Courthouse arrests, he said, “are often necessitated by the unwillingness of jurisdictions to cooperate with ICE in the transfer of custody of aliens from their prisons and jails.”
Transferring an immigrant from ICE detention to a state court hearing is at the heart of the ACLU suit, which was argued in federal court Thursday before US District Judge Allison Burroughs.
“The right of a defendant to be present in criminal proceedings is not limited to US citizens,” the ACLU argued in its lawsuit. “Noncitizens, too, have a constitutional right to be present in state court to defend themselves against criminal charges.”
Samuel Pensamiento is a 26-year-old native of Guatemala arrested by ICE on Jan. 31 at Chelsea District Court as he left a preliminary hearing for two misdemeanor charges arising from a December traffic accident.
He is married to a US citizen who is pregnant with their first child and was in the process of applying for legal permanent residency. Pensamiento is being held at the Plymouth County Correction Facility and ICE declined to transport him to a March 5 court date despite a state judge’s order to do so.
The immigration judge won’t release him on bond because of the open case in Chelsea, and he risks not being able to resolve the state charges if doesn’t appear in court.
“If Mr. Pensamiento is deported while these charges remain unresolved, then the mere pendency of the charges may permanently prevent him from obtaining a visa to enter the United States to reunite with his wife and child,” according to the suit.
Pensamiento’s next court date is Monday, and his lawyers asked Burroughs to force ICE to honor the state court’s request. She did, stipulating that he be returned to Plymouth County Correction Facility at the conclusion of the court proceedings.
Federal prosecutor Rayford Farquhar said the government’s fear was that Pensamiento would be released once he was taken to state court because of a recent ruling by the Supreme Judicial Court. In July, the state’s highest court ruled that law enforcement agencies, including court officers, don’t have the authority under Massachusetts law to comply with requests issued by ICE to detain someone who otherwise would be freed.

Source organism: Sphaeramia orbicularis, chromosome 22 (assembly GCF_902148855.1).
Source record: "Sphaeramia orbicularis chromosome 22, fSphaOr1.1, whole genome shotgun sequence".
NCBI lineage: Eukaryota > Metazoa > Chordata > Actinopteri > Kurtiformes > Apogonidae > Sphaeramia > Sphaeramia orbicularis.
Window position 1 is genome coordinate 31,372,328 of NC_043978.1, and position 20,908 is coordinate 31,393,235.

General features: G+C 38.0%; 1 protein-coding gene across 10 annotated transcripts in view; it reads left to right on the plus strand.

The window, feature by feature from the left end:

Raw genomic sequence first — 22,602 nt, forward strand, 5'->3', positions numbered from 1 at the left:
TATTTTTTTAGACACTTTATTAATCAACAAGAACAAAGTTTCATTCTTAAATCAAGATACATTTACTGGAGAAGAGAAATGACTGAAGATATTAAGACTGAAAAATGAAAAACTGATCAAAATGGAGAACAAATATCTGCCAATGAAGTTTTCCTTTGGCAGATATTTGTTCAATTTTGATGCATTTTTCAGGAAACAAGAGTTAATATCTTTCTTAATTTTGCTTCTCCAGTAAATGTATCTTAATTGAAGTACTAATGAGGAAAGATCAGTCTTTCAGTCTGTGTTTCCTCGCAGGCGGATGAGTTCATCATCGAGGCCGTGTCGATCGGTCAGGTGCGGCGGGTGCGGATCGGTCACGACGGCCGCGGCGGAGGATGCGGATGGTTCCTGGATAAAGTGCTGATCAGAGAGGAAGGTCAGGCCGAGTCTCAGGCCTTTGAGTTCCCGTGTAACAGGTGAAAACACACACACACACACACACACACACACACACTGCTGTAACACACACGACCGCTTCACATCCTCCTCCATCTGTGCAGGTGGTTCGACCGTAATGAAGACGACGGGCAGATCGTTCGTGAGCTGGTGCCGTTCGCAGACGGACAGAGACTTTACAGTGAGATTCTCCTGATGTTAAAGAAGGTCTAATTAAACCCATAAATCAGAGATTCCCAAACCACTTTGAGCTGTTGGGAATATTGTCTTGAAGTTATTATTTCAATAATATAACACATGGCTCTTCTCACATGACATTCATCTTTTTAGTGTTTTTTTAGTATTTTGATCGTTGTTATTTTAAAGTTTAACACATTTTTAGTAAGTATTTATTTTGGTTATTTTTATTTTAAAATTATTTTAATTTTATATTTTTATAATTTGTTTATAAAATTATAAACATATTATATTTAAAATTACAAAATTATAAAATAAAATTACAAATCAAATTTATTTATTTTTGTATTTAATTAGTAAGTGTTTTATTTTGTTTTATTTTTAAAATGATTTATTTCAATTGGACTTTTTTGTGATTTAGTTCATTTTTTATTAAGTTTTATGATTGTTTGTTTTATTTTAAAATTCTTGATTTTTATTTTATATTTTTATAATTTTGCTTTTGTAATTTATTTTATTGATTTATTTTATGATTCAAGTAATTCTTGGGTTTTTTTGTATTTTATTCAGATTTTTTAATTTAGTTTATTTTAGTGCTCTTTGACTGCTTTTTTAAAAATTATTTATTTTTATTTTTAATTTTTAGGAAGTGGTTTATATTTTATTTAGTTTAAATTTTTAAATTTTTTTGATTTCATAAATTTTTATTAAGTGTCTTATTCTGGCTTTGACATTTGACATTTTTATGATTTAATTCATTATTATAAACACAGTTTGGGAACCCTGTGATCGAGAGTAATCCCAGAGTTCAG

“Our concern is that once that proceeding is complete and a state judge says he should be released on bond or released on his own recognizance, he’ll walk out of the courthouse,” Farquhar said. “That is what I’m seeking to avoid.”
Burroughs told Pensamiento’s attorneys, Daniel McFadden and Adriana Lafaille, that if Pensamiento is not returned to federal custody they could be held in contempt, saying she doesn’t want “a cat and mouse game at the courthouse” with him “trying to escape out the window.”
“I don’t think that’s what you’re trying to do,” she said. “But I want it on record. This immigration issue is so dicey right now.”
McFadden and Lafaille assured the judge that would not happen.
“We never had concerns this would be an end-run around custody,” McFadden said after the ruling, adding that the judge’s decision is “great” for “detained immigrants in vindicating their constitutional rights.”
An earlier version of this story misspelled the name of ACLU lawyer Adriana Lafaille.